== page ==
• NSXMLParser: Notifies its delegate about the items (elements, attributes, CDATA blocks, comments, & so on) that it encounters as it processes an XML document
  • Note: Oldie but goodie. How to choose the best XML parser for your project

Social –

Media

Image Processing –

  • GPUImage: Great kit for image & video processing

Video

  • VLCKit: Objective-C wrapper for libvlc, the famous tool for video playback, playlists, streaming & transcoding from VLC
  • iOS VideoKit: Video playing & streaming framework

2D Gaming –

  • cocos-2d: Cocos2d for iOS & OS X, built using Objective-C

UI (User Interaction)

UI Controls –

  • UI7Kit: Super useful if you still support iOS 7 apps, enables apps to have a single design on all iOS versions, rather than having dedicated iOS 7 design & another one for prior versions. With one line of code, makes your UI 99% iOS7 like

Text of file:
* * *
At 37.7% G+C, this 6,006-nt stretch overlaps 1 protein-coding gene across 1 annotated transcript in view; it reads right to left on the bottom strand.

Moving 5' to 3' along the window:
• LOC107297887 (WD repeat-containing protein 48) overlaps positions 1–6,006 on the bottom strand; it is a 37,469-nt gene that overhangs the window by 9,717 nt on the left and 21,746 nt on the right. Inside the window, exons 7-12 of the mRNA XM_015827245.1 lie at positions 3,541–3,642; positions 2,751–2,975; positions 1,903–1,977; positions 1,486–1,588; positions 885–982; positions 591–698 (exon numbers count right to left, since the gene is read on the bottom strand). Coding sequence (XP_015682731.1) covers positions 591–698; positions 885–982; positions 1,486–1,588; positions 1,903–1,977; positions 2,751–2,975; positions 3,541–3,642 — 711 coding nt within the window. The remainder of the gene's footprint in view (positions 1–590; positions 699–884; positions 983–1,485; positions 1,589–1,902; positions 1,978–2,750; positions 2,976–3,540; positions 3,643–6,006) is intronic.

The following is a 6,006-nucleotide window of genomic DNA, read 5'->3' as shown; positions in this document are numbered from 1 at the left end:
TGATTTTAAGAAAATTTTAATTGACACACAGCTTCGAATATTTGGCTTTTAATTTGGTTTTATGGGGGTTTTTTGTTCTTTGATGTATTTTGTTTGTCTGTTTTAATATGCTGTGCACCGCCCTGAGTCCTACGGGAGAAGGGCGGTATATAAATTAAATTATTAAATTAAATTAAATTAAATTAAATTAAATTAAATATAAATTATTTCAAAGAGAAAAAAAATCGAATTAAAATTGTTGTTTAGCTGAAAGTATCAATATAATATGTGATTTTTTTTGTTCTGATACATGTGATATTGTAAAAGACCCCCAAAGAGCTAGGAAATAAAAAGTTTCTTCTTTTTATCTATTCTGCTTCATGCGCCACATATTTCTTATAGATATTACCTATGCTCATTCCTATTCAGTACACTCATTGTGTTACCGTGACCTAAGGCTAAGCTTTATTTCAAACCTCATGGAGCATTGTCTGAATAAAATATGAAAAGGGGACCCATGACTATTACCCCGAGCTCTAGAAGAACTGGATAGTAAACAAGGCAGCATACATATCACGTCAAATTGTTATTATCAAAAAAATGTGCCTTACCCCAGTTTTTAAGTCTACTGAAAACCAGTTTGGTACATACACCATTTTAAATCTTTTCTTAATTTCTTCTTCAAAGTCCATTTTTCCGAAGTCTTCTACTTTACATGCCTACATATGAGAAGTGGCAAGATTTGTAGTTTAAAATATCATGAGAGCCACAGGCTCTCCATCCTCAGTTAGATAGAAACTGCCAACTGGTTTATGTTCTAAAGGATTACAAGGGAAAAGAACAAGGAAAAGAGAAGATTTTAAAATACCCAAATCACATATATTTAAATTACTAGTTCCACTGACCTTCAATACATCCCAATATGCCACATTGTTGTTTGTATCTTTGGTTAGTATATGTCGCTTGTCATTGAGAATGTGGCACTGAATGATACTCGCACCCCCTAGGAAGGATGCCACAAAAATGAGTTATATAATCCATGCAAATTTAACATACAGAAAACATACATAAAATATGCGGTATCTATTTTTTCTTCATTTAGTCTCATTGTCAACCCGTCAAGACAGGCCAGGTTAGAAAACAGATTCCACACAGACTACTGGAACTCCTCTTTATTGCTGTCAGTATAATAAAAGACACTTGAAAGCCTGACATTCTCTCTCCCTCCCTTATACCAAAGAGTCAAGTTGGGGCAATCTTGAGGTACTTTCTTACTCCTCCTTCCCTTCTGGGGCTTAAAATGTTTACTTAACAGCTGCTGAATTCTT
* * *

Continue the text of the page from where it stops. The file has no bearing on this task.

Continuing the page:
• BPForms: Dynamic forms for iPhone & iPad iOS 6, 7 & later
  • iRate: A handy class that prompts users of your iPhone or Mac App Store app to rate your application after using it for a while. Similar to Appirater, but with a simpler, cleaner interface & automatic support for iOS fast application switching
  • SVPullToRefresh: Give pull-to-refresh & infinite scrolling to any UIScrollView with 1 line of code
  • TTTAttributedLabel: A drop-in replacement for UILabel that supports attributes, data detectors, links, & more
  • TWSReleaseNotesView: A simple way to show in-app release notes in your iOS applications